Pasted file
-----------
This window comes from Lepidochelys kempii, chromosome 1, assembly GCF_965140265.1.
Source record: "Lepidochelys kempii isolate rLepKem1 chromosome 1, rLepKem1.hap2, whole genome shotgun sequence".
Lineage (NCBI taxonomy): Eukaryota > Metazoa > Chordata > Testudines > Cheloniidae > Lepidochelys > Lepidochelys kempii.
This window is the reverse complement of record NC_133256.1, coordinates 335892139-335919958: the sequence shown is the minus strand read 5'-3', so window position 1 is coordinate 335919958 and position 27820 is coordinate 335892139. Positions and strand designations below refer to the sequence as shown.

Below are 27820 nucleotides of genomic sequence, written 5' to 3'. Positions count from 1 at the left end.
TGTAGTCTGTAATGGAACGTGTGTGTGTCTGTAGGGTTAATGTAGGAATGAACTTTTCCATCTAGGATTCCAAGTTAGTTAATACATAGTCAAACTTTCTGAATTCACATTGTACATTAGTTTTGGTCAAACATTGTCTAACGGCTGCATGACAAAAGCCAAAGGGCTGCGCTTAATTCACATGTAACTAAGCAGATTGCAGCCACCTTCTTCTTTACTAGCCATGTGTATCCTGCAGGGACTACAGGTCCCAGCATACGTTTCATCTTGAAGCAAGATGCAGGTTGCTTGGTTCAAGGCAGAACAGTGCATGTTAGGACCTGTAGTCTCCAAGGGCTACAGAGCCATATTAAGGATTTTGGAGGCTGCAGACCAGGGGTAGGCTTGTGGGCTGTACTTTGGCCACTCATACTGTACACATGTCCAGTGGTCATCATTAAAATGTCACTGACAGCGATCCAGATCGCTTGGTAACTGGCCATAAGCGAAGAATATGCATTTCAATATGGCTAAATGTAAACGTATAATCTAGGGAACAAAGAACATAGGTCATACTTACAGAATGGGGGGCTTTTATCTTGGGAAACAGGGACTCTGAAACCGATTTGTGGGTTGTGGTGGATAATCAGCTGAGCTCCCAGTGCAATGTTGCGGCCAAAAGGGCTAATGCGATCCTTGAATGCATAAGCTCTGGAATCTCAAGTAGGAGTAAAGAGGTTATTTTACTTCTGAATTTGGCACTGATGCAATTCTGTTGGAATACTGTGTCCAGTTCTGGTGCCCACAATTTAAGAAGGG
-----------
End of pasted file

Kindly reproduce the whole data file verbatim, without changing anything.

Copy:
This window comes from Lepidochelys kempii, chromosome 1, assembly GCF_965140265.1.
Source record: "Lepidochelys kempii isolate rLepKem1 chromosome 1, rLepKem1.hap2, whole genome shotgun sequence".
Lineage (NCBI taxonomy): Eukaryota > Metazoa > Chordata > Testudines > Cheloniidae > Lepidochelys > Lepidochelys kempii.
This window is the reverse complement of record NC_133256.1, coordinates 335892139-335919958: the sequence shown is the minus strand read 5'-3', so window position 1 is coordinate 335919958 and position 27820 is coordinate 335892139. Positions and strand designations below refer to the sequence as shown.

Below are 27820 nucleotides of genomic sequence, written 5' to 3'. Positions count from 1 at the left end.
TGTAGTCTGTAATGGAACGTGTGTGTGTCTGTAGGGTTAATGTAGGAATGAACTTTTCCATCTAGGATTCCAAGTTAGTTAATACATAGTCAAACTTTCTGAATTCACATTGTACATTAGTTTTGGTCAAACATTGTCTAACGGCTGCATGACAAAAGCCAAAGGGCTGCGCTTAATTCACATGTAACTAAGCAGATTGCAGCCACCTTCTTCTTTACTAGCCATGTGTATCCTGCAGGGACTACAGGTCCCAGCATACGTTTCATCTTGAAGCAAGATGCAGGTTGCTTGGTTCAAGGCAGAACAGTGCATGTTAGGACCTGTAGTCTCCAAGGGCTACAGAGCCATATTAAGGATTTTGGAGGCTGCAGACCAGGGGTAGGCTTGTGGGCTGTACTTTGGCCACTCATACTGTACACATGTCCAGTGGTCATCATTAAAATGTCACTGACAGCGATCCAGATCGCTTGGTAACTGGCCATAAGCGAAGAATATGCATTTCAATATGGCTAAATGTAAACGTATAATCTAGGGAACAAAGAACATAGGTCATACTTACAGAATGGGGGGCTTTTATCTTGGGAAACAGGGACTCTGAAACCGATTTGTGGGTTGTGGTGGATAATCAGCTGAGCTCCCAGTGCAATGTTGCGGCCAAAAGGGCTAATGCGATCCTTGAATGCATAAGCTCTGGAATCTCAAGTAGGAGTAAAGAGGTTATTTTACTTCTGAATTTGGCACTGATGCAATTCTGTTGGAATACTGTGTCCAGTTCTGGTGCCCACAATTTAAGAAGGG